Driving through the mountains can be taxing and exhausting on both the driver and the vehicle if not done properly. There are certain road precautions and ways to handle your car differently when in the mountains versus if you are driving on a flat-surfaced road. Ignoring these safe driving tips and not taking action before planning a drive through the mountains can put all passengers and your vehicle in danger.
Mountain Driving 101 for your Next Road Trip
Here are our driving tips for what you should do before driving in the mountains
Table of Contents
- Pack Enough Snacks and Water
- Have a Car Emergency Kit
- Drive a Roadworthy Vehicle
- Make Sure the Brake Pads are Good to Go
- Downshift Before Steep Downgrades or Uphill
- Keep Your Lights On
- Maintain the Proper Speed Limit on Mountain Roads
- Avoid Setting the Cruise Control when Driving through the Mountains
- Ensure Your Car Has the Proper Fluids
- Don’t Fly Up or Down the Mountain Roads
- Keep an Eye on the Temperature Gauge
- Don’t Hug the Center Line
- Check the Local Weather
- Take a Break When Possible
- Listen to Your Vehicle
Pack Enough Snacks and Water
When driving long distances, you never know when you might get stranded, especially when travelling through the mountains. There are often long distances between stops and few places to eat along the way. To avoid unhappy, hungry, or dehydrated passengers, make sure you pack plenty of snacks and water just in case you get stranded.
Have a Car Emergency Kit
Always be prepared when you are road-tripping with your friends or family. Pack a car emergency kit for everyone’s safety, ensuring that it includes jumper cables, gas can, flat tire inflation can, flashlight, antifreeze, battery charger, and roadside flares. Also remember to pack extra blankets, just in case you get stranded during the colder months.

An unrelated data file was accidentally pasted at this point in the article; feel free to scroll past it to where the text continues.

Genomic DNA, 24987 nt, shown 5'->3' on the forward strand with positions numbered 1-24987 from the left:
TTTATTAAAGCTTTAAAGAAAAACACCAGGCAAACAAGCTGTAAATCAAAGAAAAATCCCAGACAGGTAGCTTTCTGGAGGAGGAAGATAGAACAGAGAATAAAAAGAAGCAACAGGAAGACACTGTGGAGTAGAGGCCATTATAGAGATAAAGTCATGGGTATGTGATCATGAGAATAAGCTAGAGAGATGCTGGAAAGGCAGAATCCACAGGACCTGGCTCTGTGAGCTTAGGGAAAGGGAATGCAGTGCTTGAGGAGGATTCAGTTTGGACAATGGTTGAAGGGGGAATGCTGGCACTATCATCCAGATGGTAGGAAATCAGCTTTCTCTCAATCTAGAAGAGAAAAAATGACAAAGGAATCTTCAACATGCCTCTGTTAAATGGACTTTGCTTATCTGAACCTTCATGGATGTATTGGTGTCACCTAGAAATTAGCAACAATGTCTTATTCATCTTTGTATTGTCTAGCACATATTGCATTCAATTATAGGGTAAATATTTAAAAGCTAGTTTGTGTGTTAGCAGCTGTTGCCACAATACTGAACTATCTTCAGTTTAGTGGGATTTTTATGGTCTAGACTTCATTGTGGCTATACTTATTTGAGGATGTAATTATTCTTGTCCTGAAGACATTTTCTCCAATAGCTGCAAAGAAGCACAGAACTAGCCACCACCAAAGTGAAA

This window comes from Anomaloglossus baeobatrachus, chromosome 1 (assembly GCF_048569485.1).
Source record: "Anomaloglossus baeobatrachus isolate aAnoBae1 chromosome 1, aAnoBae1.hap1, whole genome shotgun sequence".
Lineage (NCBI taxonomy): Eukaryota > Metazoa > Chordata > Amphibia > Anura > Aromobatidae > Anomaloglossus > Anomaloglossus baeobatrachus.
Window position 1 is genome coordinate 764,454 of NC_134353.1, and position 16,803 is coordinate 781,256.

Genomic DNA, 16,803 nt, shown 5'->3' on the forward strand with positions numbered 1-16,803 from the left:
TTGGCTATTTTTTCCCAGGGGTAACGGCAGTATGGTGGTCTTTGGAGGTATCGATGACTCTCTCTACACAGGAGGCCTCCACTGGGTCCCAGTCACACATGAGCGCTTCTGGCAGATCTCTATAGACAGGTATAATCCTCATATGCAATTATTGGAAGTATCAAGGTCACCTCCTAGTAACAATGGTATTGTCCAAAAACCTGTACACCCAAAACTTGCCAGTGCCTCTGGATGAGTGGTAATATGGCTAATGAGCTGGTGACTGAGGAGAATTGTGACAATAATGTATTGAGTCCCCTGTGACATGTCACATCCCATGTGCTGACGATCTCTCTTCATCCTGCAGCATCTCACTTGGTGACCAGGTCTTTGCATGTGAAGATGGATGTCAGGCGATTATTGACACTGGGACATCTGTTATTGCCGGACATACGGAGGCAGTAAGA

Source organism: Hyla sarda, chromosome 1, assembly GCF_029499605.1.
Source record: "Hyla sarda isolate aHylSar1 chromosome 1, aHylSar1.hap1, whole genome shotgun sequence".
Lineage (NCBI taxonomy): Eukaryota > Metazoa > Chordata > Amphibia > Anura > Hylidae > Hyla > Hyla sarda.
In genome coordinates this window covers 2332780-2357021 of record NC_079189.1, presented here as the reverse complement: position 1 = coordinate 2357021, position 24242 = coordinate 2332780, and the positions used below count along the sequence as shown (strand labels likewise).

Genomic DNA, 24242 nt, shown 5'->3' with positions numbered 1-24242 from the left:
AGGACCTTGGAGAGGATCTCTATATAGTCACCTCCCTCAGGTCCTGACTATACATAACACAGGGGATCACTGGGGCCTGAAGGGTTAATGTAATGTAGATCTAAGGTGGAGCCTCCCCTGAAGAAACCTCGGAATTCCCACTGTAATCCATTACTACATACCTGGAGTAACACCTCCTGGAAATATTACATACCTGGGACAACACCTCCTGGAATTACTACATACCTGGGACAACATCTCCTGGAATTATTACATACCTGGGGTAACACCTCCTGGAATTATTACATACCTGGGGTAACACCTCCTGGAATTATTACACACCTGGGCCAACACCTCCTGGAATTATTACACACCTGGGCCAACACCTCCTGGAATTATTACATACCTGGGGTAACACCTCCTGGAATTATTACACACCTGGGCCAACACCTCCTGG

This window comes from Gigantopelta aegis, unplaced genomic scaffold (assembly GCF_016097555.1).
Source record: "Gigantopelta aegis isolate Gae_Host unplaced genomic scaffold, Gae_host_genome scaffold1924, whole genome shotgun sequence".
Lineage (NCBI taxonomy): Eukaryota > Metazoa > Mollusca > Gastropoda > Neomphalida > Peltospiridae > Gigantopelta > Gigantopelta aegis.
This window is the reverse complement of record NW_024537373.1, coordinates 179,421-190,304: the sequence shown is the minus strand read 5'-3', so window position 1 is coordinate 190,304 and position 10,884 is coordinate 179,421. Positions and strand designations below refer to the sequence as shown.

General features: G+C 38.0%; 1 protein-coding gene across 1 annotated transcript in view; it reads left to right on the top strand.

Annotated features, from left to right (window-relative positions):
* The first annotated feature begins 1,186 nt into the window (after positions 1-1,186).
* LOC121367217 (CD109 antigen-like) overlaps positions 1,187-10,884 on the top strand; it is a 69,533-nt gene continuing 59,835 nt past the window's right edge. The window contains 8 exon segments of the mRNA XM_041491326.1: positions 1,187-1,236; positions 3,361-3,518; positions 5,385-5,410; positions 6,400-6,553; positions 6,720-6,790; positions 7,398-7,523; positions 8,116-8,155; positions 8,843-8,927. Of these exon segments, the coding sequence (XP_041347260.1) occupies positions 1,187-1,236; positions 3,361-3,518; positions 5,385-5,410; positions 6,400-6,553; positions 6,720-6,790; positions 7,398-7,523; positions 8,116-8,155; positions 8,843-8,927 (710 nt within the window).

Amazon has lots of car emergency kits for all budgets.
Drive a Roadworthy Vehicle
Please do not attempt taking a questionable old vehicle on mountain roads. Without a roadworthy car, you have a higher chance of breaking down on the side of the road or causing a severe accident. Make sure your vehicle has had a tune-up and can handle extreme conditions.
See our Road Trip Car Check List here.
Make Sure the Brake Pads are Good to Go
Your vehicle’s brakes are going to be tested the most while going down steep grades. Make sure that there is plenty of brake pads left before attempting to travel through steep mountains hills. It won’t be a happy ending if your brakes are gone while travelling down a steep grade at high speed. Also, make sure that you go easy on your brakes by moving at a slower pace.
Downshift Before Steep Downgrades or Uphill
Another way of going easy on your brakes is to downshift into a lower gear before you’re travelling downhill. If you’re in a higher gear, it will cause more wear and tear on your brake pads. Downshifting also allows the engine to do some of the braking for you, instead of relying entirely on your brakes to slow your vehicle down.
Keep Your Lights On
Keeping your headlights on is not only for driving mountain roads at night. Having your lights during the day is not necessarily so that you can see the road better; it’s also a way of making sure other vehicles can see you in inclement weather conditions. Grey vehicles in wet or foggy conditions are almost impossible to see, so it’s best to keep your lights on.
Maintain the Proper Speed Limit on Mountain Roads